Both of these surgical procedures will prevent unwanted litters and also eliminate many of the behavioral problems associated with the mating instinct. Your community will benefit from this since unwanted animals are becoming a very real concern in many places. Stray animals can easily become a public nuisance, soiling parks and streets, ruining shrubbery, frightening children and elderly people, creating noise and other disturbances, causing automobile accidents, and sometimes even killing livestock or other pets.
Benefits of Spaying My Female Pet
Female dogs experience a “heat cycle” approximately every 6 months, depending on the breed of dog—larger breeds may be a little longer than 6 months. A female dog’s heat cycle usually lasts about 21 days, during which your dog may leave blood stains in the house and may become anxious, short-tempered, and actively seek a mate. A female dog in heat may be more likely to fight with other female dogs, including other female dogs in the same household.
Female cats can come into heat every 2 weeks during breeding season until they are mated and become pregnant. During this time they may engage in unwanted behaviors such as frequent yowling and urination in unacceptable places.
Spaying eliminates heat cycles and generally reduces the unwanted behaviors that may lead to owner frustration and, ultimately, a decision to relinquish the pet to a shelter. Most importantly, early spaying of female dogs and cats can help protect them from some serious health problems later in life.
Benefits of Neutering My Male Pet
Once they are sexually mature (on average, 6 to 9 months of age), male dogs and cats are capable of mating. Both male dogs and cats are likely to begin “marking” their territories by spraying strong-smelling urine on your furniture, curtains, and in other places in your house. Also, given the slightest chance, intact (not neutered) males may attempt to escape from home and roam in search of a female in heat. Male dogs and cats seeking a female in heat can become aggressive and may injure themselves, other animals, or people by engaging in fights. Roaming animals are also more likely to be hit by cars.
Neutering male dogs and cats reduces the mating instinct and can have a calming effect, making them less inclined to roam, less aggressive, and more content to stay at home. Staying closer to home decreases their chances of being injured in fights or automobile accidents. Neutering your male pet can also lessen its risk of developing prostate disease (in the dog) and testicular cancer.
Advantages For You of Spaying and Neutering
For the owner, the surgery results in much added convenience. It eliminates the blood stains on the carpets, floors, furniture, and bedding (both yours and the pet’s). Usually, tomcats will stop spraying their strong-smelling urine on your furniture and drapes. You’ll no longer have annoying or menacing suitors to contend with, either within your house or from the neighborhood. There will be no need to confine your female pet during a heat cycle. No more will you have to be confronted with unwanted litters to take care of or find new homes for. Your pet will be much more likely to stay home and devote more attention to you and your family.
Remember, raising a litter of puppies or kittens, wanted or unwanted, means added expenses. A nursing mother needs extra food and care and, once weaned, the offspring must be fed as well. New puppies and kittens need vaccinations and they may need to be treated for parasites. Even if your unspayed pet never has a litter, she could develop certain “female” disorders that would require more involved surgeries later in her life.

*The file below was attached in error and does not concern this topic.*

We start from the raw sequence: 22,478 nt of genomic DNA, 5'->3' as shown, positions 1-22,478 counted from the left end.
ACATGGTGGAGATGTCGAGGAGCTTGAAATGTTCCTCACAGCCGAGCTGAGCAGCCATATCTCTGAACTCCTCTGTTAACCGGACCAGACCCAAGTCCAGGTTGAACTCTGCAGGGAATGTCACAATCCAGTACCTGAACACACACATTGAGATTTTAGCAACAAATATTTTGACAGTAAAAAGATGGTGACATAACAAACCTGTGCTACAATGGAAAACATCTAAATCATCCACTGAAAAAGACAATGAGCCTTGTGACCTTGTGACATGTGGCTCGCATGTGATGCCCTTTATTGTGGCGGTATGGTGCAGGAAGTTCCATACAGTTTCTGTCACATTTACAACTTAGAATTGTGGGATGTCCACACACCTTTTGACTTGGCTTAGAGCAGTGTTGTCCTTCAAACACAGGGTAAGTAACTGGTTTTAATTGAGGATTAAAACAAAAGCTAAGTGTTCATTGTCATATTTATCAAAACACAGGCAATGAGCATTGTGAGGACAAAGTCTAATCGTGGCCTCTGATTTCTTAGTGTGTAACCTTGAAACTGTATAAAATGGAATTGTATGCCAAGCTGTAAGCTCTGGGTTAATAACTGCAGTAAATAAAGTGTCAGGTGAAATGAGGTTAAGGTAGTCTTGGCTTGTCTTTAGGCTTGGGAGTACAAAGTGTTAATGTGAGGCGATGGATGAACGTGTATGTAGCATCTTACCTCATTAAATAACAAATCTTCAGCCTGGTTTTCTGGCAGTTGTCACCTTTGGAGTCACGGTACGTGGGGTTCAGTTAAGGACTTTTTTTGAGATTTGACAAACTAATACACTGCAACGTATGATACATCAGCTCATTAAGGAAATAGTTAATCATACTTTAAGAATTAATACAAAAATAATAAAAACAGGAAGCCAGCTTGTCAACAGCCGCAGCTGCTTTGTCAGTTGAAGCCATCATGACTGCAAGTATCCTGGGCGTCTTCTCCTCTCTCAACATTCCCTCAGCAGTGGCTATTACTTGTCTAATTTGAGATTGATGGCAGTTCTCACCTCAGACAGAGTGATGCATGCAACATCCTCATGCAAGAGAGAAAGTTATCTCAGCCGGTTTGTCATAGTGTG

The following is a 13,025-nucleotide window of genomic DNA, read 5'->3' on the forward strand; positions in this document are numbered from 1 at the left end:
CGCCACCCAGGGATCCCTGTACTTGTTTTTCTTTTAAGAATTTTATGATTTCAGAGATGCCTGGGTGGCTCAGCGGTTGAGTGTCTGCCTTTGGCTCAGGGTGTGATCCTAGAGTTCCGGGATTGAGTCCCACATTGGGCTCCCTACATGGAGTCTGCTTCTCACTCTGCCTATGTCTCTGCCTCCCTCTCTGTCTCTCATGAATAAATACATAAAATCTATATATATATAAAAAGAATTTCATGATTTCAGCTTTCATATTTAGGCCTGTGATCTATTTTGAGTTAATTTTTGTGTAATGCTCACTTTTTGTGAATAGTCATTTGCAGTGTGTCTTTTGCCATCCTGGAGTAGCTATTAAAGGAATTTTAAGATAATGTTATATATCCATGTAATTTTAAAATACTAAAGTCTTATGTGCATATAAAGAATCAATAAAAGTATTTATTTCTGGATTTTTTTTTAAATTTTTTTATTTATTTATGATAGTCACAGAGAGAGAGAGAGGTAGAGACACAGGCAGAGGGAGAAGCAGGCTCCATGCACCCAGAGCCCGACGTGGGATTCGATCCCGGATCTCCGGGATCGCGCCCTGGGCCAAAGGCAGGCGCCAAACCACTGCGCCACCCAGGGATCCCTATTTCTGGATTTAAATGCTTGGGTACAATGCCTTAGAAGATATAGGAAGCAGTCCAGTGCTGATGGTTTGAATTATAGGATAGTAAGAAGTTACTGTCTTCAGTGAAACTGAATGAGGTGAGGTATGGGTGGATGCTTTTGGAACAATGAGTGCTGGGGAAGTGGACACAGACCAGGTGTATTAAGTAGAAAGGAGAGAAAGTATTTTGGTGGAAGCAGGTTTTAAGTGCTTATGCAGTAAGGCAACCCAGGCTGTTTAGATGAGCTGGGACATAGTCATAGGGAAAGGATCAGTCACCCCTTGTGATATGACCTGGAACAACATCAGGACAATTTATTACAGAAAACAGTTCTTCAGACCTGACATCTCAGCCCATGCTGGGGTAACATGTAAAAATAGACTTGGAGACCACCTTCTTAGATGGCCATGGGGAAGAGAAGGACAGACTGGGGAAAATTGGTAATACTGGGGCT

Will Spaying or Neutering Affect My Pet’s Disposition or Metabolism?
The surgical procedures have no effect on a pet’s intelligence or ability to learn, play, work, or hunt. Most pets tend to be better behaved, more gentle, and more affectionate following the surgery, making them more desirable companions. They usually become less interested in other animals and more willing to spend time with your family.
Removing the ovaries or testicles can affect your pet’s metabolism. As a result, some spayed and neutered pets seem to put on weight more easily if they are permitted to overeat and get less exercise. The diet of every dog and cat should be carefully regulated to prevent excess weight, and this is particularly true following a spaying or neutering procedure. If you have any concerns about this aspect for your pet, your veterinarian can advise you as to the best diet and exercise plan for each stage of your pet’s life.
More Behavioral Benefits From Spaying Your Dog
Female dogs usually become sexually mature between 6 and 12 months of age. During this time, they experience a surge of the hormone estrogen and begin their reproductive cycle, which leads to their heat cycles. Only when a female dog is in heat will she be receptive to mating with a male dog.
Having your dog spayed won’t affect her working abilities, friendliness, playfulness, or personality. However, spaying can affect many of the behaviors associated with the recurring heat cycles. You may see a reduction in these behaviors after your dog is spayed:
To prevent the development of the behaviors listed above, it’s best to spay your dog BEFORE she reaches sexual maturity (usually 6 months of age). If your dog has practiced these habits for a few years, they might persist even after spaying her. However, if you have an older dog, it’s still worth considering having her spayed. Even if you can’t completely get rid of her problematic behaviors, you might see them less often if she’s spayed—and spaying will still be beneficial to her physical health. Your veterinarian can help you decide if your older dog is still a good candidate for the surgery.
This concludes the second part of our discussion on SPAYING AND NEUTERING. In next week's issue, Helpful Buckeye will finish this discussion with coverage of the medical benefits of the procedures, common myths associated with spaying, and the potential detriments associated with spaying.
Any comments or questions, please send an e-mail to: firstname.lastname@example.org or click on the word, Comment, at the end of this issue and leave your comment.
PRODUCTS OF THE WEEK
A while back, we showed you some of the new ideas in dog beds. Now, the cats are drawing some attention for their range of choices: